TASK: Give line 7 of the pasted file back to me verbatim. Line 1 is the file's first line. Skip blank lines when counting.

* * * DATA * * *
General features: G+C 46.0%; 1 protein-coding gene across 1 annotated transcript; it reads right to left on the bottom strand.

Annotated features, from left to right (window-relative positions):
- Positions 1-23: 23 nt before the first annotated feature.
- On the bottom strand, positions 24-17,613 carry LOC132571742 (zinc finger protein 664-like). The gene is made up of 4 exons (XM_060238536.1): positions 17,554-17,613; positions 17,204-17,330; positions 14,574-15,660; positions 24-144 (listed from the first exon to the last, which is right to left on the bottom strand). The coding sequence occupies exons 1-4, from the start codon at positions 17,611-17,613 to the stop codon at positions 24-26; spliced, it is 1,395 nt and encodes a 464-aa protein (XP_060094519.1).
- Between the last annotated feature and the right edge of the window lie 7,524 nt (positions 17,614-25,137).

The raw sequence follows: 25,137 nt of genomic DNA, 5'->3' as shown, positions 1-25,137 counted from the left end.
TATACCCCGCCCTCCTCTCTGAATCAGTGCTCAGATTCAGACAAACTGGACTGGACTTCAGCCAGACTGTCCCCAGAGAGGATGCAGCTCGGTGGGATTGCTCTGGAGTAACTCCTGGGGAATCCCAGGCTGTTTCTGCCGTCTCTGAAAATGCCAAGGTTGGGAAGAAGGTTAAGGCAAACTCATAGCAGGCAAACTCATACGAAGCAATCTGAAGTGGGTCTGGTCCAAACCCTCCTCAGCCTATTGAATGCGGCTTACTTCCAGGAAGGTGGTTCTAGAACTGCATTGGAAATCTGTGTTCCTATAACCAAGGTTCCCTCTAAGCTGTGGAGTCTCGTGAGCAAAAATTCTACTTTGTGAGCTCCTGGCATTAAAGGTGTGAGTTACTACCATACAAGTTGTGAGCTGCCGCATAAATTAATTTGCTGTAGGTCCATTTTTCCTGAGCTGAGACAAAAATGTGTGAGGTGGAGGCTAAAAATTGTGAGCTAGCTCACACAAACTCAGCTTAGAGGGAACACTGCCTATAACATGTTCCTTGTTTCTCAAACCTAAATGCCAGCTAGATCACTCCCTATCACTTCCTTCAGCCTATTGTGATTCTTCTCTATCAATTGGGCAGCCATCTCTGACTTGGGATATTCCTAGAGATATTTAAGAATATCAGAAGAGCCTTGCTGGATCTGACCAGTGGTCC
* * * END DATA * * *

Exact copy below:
TATACCCCGCCCTCCTCTCTGAATCAGTGCTCAGATTCAGACAAACTGGACTGGACTTCAGCCAGACTGTCCCCAGAGAGGATGCAGCTCGGTGGGATTGCTCTGGAGTAACTCCTGGGGAATCCCAGGCTGTTTCTGCCGTCTCTGAAAATGCCAAGGTTGGGAAGAAGGTTAAGGCAAACTCATAGCAGGCAAACTCATACGAAGCAATCTGAAGTGGGTCTGGTCCAAACCCTCCTCAGCCTATTGAATGCGGCTTACTTCCAGGAAGGTGGTTCTAGAACTGCATTGGAAATCTGTGTTCCTATAACCAAGGTTCCCTCTAAGCTGTGGAGTCTCGTGAGCAAAAATTCTACTTTGTGAGCTCCTGGCATTAAAGGTGTGAGTTACTACCATACAAGTTGTGAGCTGCCGCATAAATTAATTTGCTGTAGGTCCATTTTTCCTGAGCTGAGACAAAAATGTGTGAGGTGGAGGCTAAAAATTGTGAGCTAGCTCACACAAACTCAGCTTAGAGGGAACACTGCCTATAACATGTTCCTTGTTTCTCAAACCTAAATGCCAGCTAGATCACTCCCTATCACTTCCTTCAGCCTATTGTGATTCTTCTCTATCAATTGGGCAGCCATCTCTGACTTGGGATATTCCTAGAGATATTTAAGAATATCAGAAGAGCCTTGCTGGATCTGACCAGTGGTCC